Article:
Express Scripts Hit with Overtime Lawsuit
Pharmacy benefits management company Express Scripts has been hit with overtime lawsuit, which alleges that the company misclassified employees as managers to avoid paying overtime wages, in violation of the Fair Labor Standards Act (FLSA) and the New Jersey Wage and Hour Law.
Diane Perez, who worked as a senior communications manager at Express Scripts, claims that although the company classified her and similar employees as “managers,” their daily work was non-managerial in nature, consisting solely of providing operational support for the company’s mail campaigns. Perez claims that although their titles included the word manager, they did not perform any management tasks, such as hiring, firing, disciplining, or directing the work of other employees or exercising independent judgement and discretion with respect to matters of significance.
The Fair Labor Standards Act and state laws require that employees be paid at a rate of one and a half times their regular hourly rate for all hours exceeding forty per work week, unless they are “exempt.” In order to be exempt from the overtime requirement, the duties of a given employee must be of high-level responsibility. Such as, performing office or non-manual work related to the general business management, having the ability to hire, fire, promote or change the status of other employees, and use personal discretion when performing tasks without reporting to anyone else. According to Perez’s statements, the managers did not meet these requirements.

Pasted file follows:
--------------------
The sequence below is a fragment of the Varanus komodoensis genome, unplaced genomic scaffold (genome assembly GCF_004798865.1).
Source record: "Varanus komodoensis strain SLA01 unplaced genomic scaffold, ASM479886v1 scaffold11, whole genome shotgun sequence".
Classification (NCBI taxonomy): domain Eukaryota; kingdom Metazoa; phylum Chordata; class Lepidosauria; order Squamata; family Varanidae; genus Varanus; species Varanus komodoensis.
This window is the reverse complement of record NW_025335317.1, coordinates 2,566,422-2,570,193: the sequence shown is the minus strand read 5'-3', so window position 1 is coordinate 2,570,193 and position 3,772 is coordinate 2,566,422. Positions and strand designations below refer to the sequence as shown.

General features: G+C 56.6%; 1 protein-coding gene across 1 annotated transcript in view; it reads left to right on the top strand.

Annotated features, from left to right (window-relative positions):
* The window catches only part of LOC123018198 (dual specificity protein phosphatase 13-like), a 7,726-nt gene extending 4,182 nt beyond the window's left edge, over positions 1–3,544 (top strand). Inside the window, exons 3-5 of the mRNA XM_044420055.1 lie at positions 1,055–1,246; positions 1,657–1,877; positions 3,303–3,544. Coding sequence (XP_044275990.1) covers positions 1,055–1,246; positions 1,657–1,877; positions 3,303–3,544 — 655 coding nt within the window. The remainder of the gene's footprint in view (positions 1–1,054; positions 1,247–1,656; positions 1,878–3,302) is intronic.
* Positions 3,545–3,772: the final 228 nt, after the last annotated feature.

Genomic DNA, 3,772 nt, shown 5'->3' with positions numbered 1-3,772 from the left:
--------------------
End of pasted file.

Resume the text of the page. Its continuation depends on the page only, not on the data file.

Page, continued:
The lawsuit alleges that the company misclassified these employees as salaried managers in an attempt to avoid having to pay them for overtime hours. Perez claims the workload given to these employees required them to work an average of 60 hours in a week, without receiving time-and-a-half pay for those overtime hours. Given the uniformity of these pay practices, Perez has asked the court to certify the case as a class action on behalf of other Express Script employees that have been unfairly cheat out of their overtime hours.
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